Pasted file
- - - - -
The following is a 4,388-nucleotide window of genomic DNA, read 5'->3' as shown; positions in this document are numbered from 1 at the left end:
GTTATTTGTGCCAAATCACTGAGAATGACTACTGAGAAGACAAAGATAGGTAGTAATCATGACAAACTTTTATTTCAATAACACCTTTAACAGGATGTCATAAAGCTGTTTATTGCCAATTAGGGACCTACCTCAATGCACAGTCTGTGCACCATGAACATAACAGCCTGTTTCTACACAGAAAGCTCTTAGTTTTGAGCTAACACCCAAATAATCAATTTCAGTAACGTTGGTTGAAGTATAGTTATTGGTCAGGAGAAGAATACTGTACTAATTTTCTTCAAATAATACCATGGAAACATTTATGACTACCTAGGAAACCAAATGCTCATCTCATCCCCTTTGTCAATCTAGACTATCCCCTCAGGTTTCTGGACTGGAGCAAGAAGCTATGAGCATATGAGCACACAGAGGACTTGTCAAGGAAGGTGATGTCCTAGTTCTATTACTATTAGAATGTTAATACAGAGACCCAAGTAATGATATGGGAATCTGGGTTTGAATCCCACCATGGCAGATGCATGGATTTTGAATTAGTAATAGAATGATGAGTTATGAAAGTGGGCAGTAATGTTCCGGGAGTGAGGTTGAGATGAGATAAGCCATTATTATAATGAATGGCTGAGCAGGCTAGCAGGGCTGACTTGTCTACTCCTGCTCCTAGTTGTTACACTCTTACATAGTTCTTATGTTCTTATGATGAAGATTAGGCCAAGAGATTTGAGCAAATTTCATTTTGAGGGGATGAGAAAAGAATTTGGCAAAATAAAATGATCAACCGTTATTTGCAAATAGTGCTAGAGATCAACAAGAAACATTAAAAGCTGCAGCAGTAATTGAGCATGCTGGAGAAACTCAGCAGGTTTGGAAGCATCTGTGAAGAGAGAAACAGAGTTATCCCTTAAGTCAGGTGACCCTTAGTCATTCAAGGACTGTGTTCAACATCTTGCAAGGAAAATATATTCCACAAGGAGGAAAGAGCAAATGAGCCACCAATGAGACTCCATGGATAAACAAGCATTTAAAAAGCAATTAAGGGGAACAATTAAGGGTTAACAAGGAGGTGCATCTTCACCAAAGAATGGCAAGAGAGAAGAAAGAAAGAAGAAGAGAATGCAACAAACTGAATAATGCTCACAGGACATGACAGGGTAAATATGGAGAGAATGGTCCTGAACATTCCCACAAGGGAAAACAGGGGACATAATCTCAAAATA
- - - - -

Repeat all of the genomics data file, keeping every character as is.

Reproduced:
The following is a 4,388-nucleotide window of genomic DNA, read 5'->3' as shown; positions in this document are numbered from 1 at the left end:
GTTATTTGTGCCAAATCACTGAGAATGACTACTGAGAAGACAAAGATAGGTAGTAATCATGACAAACTTTTATTTCAATAACACCTTTAACAGGATGTCATAAAGCTGTTTATTGCCAATTAGGGACCTACCTCAATGCACAGTCTGTGCACCATGAACATAACAGCCTGTTTCTACACAGAAAGCTCTTAGTTTTGAGCTAACACCCAAATAATCAATTTCAGTAACGTTGGTTGAAGTATAGTTATTGGTCAGGAGAAGAATACTGTACTAATTTTCTTCAAATAATACCATGGAAACATTTATGACTACCTAGGAAACCAAATGCTCATCTCATCCCCTTTGTCAATCTAGACTATCCCCTCAGGTTTCTGGACTGGAGCAAGAAGCTATGAGCATATGAGCACACAGAGGACTTGTCAAGGAAGGTGATGTCCTAGTTCTATTACTATTAGAATGTTAATACAGAGACCCAAGTAATGATATGGGAATCTGGGTTTGAATCCCACCATGGCAGATGCATGGATTTTGAATTAGTAATAGAATGATGAGTTATGAAAGTGGGCAGTAATGTTCCGGGAGTGAGGTTGAGATGAGATAAGCCATTATTATAATGAATGGCTGAGCAGGCTAGCAGGGCTGACTTGTCTACTCCTGCTCCTAGTTGTTACACTCTTACATAGTTCTTATGTTCTTATGATGAAGATTAGGCCAAGAGATTTGAGCAAATTTCATTTTGAGGGGATGAGAAAAGAATTTGGCAAAATAAAATGATCAACCGTTATTTGCAAATAGTGCTAGAGATCAACAAGAAACATTAAAAGCTGCAGCAGTAATTGAGCATGCTGGAGAAACTCAGCAGGTTTGGAAGCATCTGTGAAGAGAGAAACAGAGTTATCCCTTAAGTCAGGTGACCCTTAGTCATTCAAGGACTGTGTTCAACATCTTGCAAGGAAAATATATTCCACAAGGAGGAAAGAGCAAATGAGCCACCAATGAGACTCCATGGATAAACAAGCATTTAAAAAGCAATTAAGGGGAACAATTAAGGGTTAACAAGGAGGTGCATCTTCACCAAAGAATGGCAAGAGAGAAGAAAGAAAGAAGAAGAGAATGCAACAAACTGAATAATGCTCACAGGACATGACAGGGTAAATATGGAGAGAATGGTCCTGAACATTCCCACAAGGGAAAACAGGGGACATAATCTCAAAATA